I knew you would love the roosters they are just gorgeous and give an opportunity for applique on the bare feathers. What I like about the two books whilst similar they are not the same. Johanna’s book is a little more challenging in as much as you can use your own type of stitch to fill in. Millie’s help by being more specific as to what stitch could be needed. Whilst the drawings of Millie are large I think a beginner would find it a bit more easy as it shows ideas of how to fill an area.
    The Enchanted Forest with its fold over pages are great and I do like the dragon.
    It reminds me of the books that you could pull apart and build scenes. Or am I too old now for anyone else to remember those? Could copy and make one!
    With these books there is really something for everyone.

    1. Martha, I too remember the pull apart books, along with the books that had heavy weight dolls and lots of “clothing” with which to dress the dolls.

  8. One more question about using the designs. If I use the design for an embroidery or quilt project for my personal use but plan to exhibit the piece publicly, is it sufficient to list the source in the text that accompanies the item, or do I need to get permission from the publisher for public exhibition?

  9. G’day Mary,
    Always loved the floral filled or patterned animals. I Pin any I see. A few years ago I did a floral cat as a pin cushion for an embroidery stall. I heard a stall minder comment ‘This won’t sell. Sticking pins into a cat’! I came back an hour later. Gone! : )
    Just ordered this book. Have had the humming bird one since it first came out. Is a few others now too but ‘little by little, so grows the vine’, and the book collection!
    In a Hagar comic Mrs Hagar is showing a guest around the house. Is a tiny shelf on the wall with one book on it. ‘What’s that’? ‘Oh’, with nose in the air Mrs Hagar replies, ‘We’ve started a library’!
    Cheers, Kath

  10. Enchanted forest and secrety Garden are both out of stock everyplace, but Barnes & Noble indicates Enchanted Forest will be back in stock May 7. Mine is ordered 🙂

  11. Drat. I knew before I even read this post that my wish list was going to be added to. Thanks Mary – you’re SUCH an enabler!!

  12. Morning Mary,

    I wasn’t quite awake yet (face still pressed into my pillows hoping the three dogs sleeping next to me didn’t realize I was awake) when my husband came in and announced that the top selling book on Amazon was a coloring book. Voice muffled by my pillows (I was hoping to continue to sleep) I said (from watching your developing Secret Garden) Johanna Basford’s Secret Garden. His ‘Yes!’ and ‘How did you know about a coloring book?’ awoke me enough to grab my nearby Mac and look at his latest blog post on his helping people to market their kindle books.

    I hope it is ok with you, I gave him your Secret Garden project url and ask him to add a blurb within his posting to tell people there is more to coloring books than enjoying them using pencils. He did so, changing the intro paragraph to his posting to include your url.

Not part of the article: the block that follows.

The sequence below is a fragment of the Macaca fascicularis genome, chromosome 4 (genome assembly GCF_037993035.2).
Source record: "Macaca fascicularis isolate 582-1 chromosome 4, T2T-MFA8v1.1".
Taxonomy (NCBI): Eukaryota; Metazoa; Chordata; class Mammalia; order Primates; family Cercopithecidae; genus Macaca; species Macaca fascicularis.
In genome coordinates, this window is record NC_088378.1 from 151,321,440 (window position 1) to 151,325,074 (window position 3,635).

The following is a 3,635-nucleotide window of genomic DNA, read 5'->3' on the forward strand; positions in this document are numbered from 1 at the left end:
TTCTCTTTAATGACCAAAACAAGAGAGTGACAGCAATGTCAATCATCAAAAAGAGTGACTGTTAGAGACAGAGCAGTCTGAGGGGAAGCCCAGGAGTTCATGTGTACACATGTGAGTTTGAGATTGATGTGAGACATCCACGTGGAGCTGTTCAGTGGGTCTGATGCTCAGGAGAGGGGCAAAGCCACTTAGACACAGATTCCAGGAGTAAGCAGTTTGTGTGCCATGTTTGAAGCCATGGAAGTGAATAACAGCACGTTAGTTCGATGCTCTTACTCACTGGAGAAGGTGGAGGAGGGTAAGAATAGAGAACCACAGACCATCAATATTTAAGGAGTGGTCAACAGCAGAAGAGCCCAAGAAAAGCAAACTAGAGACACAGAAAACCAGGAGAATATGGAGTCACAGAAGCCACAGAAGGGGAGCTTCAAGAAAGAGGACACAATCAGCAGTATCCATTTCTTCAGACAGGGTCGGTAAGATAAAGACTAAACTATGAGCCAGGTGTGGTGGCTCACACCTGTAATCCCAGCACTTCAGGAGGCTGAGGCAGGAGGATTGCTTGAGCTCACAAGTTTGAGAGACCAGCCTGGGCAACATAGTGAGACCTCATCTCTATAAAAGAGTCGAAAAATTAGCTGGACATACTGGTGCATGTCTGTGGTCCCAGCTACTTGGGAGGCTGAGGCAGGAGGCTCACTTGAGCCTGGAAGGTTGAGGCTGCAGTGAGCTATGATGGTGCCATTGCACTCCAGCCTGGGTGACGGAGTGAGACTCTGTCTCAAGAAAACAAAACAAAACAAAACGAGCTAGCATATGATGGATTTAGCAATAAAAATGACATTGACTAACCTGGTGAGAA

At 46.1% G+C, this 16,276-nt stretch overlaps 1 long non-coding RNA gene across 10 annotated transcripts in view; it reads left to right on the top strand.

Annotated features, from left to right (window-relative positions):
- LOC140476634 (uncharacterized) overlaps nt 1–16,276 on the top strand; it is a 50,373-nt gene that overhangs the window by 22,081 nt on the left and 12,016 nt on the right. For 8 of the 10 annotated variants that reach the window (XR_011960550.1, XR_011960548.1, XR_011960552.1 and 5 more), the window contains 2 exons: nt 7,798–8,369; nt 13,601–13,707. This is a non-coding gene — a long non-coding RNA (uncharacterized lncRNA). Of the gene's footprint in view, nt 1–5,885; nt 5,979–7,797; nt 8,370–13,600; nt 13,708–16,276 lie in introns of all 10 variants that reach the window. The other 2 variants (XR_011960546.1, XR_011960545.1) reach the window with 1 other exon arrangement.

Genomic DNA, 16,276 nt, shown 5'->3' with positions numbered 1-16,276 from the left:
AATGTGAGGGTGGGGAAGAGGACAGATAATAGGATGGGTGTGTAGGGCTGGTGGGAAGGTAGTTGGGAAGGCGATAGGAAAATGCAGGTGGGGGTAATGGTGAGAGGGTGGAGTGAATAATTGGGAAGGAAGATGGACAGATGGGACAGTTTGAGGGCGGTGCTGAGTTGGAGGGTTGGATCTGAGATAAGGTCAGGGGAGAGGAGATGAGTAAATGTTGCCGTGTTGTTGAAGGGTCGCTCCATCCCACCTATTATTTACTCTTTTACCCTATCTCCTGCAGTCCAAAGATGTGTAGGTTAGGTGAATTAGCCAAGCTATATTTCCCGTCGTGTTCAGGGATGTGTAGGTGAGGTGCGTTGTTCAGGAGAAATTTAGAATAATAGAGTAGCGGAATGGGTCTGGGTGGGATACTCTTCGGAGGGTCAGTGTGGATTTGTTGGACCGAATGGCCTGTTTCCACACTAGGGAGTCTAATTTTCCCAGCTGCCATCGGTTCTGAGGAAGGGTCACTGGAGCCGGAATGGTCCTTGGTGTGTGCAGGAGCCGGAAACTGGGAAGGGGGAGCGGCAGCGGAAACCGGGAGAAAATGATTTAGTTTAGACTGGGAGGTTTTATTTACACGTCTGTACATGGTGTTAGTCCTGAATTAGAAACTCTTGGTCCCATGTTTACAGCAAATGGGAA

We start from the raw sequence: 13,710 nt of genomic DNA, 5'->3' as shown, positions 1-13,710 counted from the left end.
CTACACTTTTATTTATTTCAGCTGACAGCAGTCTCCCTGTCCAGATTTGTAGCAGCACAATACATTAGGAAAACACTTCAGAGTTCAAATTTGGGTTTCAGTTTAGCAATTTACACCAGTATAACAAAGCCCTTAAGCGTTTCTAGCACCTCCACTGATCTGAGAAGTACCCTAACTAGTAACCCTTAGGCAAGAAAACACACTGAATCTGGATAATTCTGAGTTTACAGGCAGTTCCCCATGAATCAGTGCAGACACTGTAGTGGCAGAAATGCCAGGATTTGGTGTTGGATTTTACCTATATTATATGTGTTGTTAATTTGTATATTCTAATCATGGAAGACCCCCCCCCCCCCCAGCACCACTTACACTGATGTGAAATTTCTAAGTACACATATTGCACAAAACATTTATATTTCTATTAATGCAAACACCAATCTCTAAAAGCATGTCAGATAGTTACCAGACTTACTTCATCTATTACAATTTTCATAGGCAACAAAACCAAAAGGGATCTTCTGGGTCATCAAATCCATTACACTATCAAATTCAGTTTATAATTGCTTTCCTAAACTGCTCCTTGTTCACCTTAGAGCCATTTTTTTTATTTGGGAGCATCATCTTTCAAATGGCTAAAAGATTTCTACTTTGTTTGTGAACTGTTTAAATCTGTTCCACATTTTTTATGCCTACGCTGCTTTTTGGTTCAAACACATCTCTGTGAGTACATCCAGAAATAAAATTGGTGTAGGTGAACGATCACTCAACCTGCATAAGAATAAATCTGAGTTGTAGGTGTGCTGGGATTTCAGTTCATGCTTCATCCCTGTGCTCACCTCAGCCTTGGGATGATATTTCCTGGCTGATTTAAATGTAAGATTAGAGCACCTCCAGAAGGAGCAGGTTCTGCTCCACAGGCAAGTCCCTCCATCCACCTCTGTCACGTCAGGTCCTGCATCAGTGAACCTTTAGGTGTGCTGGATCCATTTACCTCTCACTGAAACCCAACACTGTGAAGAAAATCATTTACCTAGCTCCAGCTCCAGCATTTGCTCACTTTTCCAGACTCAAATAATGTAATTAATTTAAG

1. Sylvia
      I wasn’t game to mention those and I have a few others that are great. Not as large prints but can be enlarged. I enlarge a few pages of some of the books and let my 4year old GS colour in and he also watches me so I give him a needle and wool to sew along the lines. Keeps him quiet but if he makes a mistake I have to print a new page as he won’t use the old one as it has a hole in it. I think I have set myself a tough job. Even telling him the old holes will remind him to take more care he then tells me he is only little and just started. Oh bring on the tea and paracetamol.

  13. Hi Mary! I just wanted to let you know that I really enjoyed this article! In fact, I was excited when I turned on the news this afternoon and found that the reporter was reporting on these very same coloring books and how adults were finding joy in coloring again. I wanted to shout back that we were using them as patterns for embroidery too! Thank you for all sharing all your wonderful ideas and patterns with us! – Karen

  14. A good source of inspiration, especially for shading with satin stitch, is the Chinese floral watercolor. Many videos of such paintings being done in a few brushstrokes are on YouTube and the delicacy of the shading makes them prime embroidery material.

    The overall composition can be very simple. There isn’t always a vase and a table, but even without the painting can look complete. As in “less is more”, the wide empty space enhances the beauty of the subject.

  15. WOW! I have a slew of adult coloring books. I find them so relaxing to “play” with! That rooster screams blackwork to me. All those sections and a starting point for patterns. I’ll be on the look out for that book.

  16. Is there a simple way of transfering these lovely coloring pages onto fabric? I have loads of adult coloring books pages that I would love to transfer onto fabric, but I am not really sure the easiest and the best way to do so.

    1. Hi, Stephanie – I’d print the page or photocopy it, and then trace over the design with an iron on transfer pen (on the back of the paper). I suggest Sublime Stitching’s fine tipped iron on transfer pen. Either that, or you can trace the design. They’re kind of complex, so I’d use a light pad to trace, rather than a sunny window, if you have one.